The Policy and Legislative Advisory Network (PLAN) is committed to keeping the larger network abreast of policies, legislation, regulations, and rules being implemented across the state and nation that impact the Adams and Broomfield County region.

Updates below include information through 8.5.2020 and were provided by:

Please note: This information is subject to change. In addition, some updates may be sourced from organizations that have read limits or limits on how many articles you can access in a given time period.
Local Policy Updates
Coronavirus In Colorado; The Numbers
According to today's data release, in Colorado there have been 562,086 people tested, 48,988 positive cases, 6,536 hospitalized, 1,851 deaths among cases (1,717 deaths due to COVID), 502 outbreaks at residential and non- hospital health care facilities, 63 of 64 counties with positive cases. In Adams County we have 6,248 cases and 175 deaths. Read More from CDPHE HERE
Adams County Expands Free Coronavirus Testing For Uninsured, Symptomatic, Exposed
Adams County has expanded its free coronavirus testing program to more locations and rapid testing. That testing is available for Adams County and Jefferson County residents who do not have health insurance, want a COVID-19 test, believe they have symptoms or have been exposed to coronavirus. Read More from CBS4 Denver HERE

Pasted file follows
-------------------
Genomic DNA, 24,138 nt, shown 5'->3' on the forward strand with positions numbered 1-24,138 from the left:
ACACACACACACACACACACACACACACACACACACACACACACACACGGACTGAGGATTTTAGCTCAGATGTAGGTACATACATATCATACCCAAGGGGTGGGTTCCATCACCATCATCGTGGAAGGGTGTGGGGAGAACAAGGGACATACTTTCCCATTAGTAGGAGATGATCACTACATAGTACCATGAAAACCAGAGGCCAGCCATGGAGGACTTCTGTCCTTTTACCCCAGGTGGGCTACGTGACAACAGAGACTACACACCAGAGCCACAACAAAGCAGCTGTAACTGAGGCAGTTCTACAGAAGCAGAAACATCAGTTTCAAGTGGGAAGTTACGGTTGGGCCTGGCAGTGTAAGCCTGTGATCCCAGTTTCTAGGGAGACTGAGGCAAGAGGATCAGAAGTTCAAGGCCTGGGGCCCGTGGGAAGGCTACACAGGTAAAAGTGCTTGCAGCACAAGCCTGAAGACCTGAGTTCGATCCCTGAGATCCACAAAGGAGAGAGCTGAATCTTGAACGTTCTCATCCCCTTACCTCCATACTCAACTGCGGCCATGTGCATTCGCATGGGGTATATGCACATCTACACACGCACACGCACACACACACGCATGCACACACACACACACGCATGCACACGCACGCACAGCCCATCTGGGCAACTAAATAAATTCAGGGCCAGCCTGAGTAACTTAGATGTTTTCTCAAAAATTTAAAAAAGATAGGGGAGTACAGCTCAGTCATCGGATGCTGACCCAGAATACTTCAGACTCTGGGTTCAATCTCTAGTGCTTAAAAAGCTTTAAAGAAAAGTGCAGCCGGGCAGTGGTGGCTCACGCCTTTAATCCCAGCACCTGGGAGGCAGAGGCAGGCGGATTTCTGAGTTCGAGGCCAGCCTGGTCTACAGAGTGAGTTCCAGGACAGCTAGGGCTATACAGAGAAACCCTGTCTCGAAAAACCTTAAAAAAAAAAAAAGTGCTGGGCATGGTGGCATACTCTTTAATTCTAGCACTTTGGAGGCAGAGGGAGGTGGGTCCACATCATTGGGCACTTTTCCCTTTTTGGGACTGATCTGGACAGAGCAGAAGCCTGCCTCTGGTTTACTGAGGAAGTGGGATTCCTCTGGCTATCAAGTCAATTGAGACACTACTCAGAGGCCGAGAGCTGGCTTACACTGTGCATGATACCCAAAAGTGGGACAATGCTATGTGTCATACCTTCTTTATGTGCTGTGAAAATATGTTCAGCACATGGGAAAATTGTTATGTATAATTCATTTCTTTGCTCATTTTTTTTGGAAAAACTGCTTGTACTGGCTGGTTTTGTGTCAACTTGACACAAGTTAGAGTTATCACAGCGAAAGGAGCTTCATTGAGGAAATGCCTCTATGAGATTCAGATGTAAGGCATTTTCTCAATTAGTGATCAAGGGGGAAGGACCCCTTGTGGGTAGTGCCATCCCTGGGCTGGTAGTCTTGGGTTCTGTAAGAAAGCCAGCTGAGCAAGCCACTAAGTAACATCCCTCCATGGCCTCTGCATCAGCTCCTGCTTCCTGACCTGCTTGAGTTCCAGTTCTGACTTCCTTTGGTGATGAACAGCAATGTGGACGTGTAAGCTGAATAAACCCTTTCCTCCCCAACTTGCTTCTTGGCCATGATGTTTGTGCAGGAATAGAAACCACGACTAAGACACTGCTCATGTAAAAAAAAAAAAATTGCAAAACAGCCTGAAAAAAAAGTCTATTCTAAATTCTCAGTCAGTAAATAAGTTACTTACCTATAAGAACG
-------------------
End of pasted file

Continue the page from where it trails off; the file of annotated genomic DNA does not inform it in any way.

Colorado Sees Drop In New COVID-19 Cases After 6 Weeks Of Increases
The number of new coronavirus cases in Colorado dropped 18% last week, marking the first week-over-week decline since confirmed infections began increasing in the state a month-and-a-half ago. The state health department recorded 3,243 new COVID-19 cases between July 27 and Sunday, down from 3,961 cases the prior week. The drop in new cases comes after Colorado saw infections rise for six consecutive weeks following a long decline, as more residents left their homes while the state reopened, which can increase the chances of exposure to the novel coronavirus. Read More from The Denver Post HERE
From Wolves To Taxes To Abortion, Colorado Voters Have A Lot To Decide On This Fall